Why the effective price for money exceeds the policy rate in the ECB tenders?
The tender spread, i.e. the difference between the effective price for money in the ECB’s main refinancing operations and the prevailing policy rate, is one of the main determinants behind the evolution of the EONIA with respect to the ECB’s operational target. This study assesses the reasons for which the average tender spread did not reduce after the banks’ demand for liquidity was isolated from their interest rate expectations in March 2004. The paper offers two potential explanations for the unexpected behavior. First, following the increased precision in the ECB’s liquidity provision after the end-of- period fine tuning operations were added to the regularly applied tools, even a small bias in the liquidity supply could have resulted in a strictly positive tender spread. Second, banks’ uncertainty over their individual allotments in the tender operations may have led to a strictly positive tender spread. Furthermore, the significant growth in the refinancing volumes may have intensified the allotment uncertainty. JEL Classification: D44, E58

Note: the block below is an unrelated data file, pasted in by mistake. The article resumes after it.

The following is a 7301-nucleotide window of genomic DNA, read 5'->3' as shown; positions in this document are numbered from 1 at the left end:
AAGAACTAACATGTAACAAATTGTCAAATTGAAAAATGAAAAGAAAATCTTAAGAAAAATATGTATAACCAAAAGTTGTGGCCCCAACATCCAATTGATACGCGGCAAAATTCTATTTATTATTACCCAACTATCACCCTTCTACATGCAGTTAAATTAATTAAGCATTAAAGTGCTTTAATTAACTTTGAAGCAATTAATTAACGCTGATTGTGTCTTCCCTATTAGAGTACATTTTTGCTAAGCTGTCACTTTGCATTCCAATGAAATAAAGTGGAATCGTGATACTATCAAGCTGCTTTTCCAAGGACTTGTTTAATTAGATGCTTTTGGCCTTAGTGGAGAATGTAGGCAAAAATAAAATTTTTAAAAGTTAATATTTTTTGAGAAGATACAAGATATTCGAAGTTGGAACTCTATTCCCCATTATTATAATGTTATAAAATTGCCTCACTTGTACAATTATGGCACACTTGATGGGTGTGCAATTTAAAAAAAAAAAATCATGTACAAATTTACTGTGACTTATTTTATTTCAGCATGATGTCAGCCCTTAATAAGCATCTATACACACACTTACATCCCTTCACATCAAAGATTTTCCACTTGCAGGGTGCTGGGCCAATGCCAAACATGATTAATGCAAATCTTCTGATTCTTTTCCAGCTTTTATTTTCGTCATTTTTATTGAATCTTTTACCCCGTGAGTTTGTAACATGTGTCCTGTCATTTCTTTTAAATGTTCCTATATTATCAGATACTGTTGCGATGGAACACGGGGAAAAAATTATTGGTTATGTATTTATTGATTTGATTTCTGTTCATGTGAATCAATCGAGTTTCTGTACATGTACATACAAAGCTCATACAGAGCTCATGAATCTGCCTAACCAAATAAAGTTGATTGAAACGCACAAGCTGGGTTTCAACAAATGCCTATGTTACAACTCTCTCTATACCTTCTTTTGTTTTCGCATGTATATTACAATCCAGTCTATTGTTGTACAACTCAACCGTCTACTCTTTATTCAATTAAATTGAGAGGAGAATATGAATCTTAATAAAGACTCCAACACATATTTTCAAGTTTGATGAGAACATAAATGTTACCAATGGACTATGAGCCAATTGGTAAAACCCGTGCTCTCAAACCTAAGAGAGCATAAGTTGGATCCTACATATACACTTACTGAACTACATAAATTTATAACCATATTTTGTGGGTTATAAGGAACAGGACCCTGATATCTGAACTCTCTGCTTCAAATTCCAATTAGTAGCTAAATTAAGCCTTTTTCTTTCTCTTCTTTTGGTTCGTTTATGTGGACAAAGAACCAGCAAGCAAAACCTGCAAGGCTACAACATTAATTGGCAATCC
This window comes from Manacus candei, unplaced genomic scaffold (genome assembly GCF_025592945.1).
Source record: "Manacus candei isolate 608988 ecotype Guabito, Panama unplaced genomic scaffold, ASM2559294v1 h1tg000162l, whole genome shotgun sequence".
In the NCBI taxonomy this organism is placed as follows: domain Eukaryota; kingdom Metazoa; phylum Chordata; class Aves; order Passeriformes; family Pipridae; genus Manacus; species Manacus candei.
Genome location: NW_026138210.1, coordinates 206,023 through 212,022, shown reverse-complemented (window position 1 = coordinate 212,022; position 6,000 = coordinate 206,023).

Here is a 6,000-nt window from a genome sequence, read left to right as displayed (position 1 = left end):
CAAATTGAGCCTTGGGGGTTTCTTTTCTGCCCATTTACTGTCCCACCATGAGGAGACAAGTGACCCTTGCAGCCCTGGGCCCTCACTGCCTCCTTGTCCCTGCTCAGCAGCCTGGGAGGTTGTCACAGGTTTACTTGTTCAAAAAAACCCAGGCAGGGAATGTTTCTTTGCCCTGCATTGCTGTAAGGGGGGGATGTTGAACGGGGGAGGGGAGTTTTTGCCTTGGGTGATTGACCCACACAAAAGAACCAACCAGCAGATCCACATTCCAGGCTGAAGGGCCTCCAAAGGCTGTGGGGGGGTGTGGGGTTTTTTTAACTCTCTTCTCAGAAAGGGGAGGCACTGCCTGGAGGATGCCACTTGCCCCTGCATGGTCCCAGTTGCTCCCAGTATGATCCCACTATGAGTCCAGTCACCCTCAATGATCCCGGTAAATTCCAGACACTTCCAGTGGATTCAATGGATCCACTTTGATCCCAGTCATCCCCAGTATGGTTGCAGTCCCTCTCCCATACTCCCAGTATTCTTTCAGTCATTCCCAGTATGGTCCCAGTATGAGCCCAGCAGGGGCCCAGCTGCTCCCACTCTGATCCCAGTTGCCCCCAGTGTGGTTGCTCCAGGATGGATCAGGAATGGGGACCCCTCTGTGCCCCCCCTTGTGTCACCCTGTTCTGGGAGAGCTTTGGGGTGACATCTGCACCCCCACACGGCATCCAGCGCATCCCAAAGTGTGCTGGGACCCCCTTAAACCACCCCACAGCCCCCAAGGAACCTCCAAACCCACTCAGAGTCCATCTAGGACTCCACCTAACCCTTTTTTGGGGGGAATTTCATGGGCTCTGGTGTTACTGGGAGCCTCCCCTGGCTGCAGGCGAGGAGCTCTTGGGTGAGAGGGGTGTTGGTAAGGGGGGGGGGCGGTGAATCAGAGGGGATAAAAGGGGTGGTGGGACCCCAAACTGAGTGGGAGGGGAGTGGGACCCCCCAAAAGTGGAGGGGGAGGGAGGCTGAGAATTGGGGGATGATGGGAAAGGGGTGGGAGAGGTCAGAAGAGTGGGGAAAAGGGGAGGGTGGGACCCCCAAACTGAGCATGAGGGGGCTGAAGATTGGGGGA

|Date of creation:||Dec 2008|
|Date of revision:|
|Contact details of provider:|| Postal: |
Phone: +49 69 1344 0
Fax: +49 69 1344 6000
Web page: http://www.ecb.europa.eu/
More information through EDIRC
When requesting a correction, please mention this item's handle: RePEc:ecb:ecbwps:20080981. See general information about how to correct material in RePEc.
For technical questions regarding this item, or to correct its authors, title, abstract, bibliographic or download information, contact: (Official Publications)
If references are entirely missing, you can add them using this form.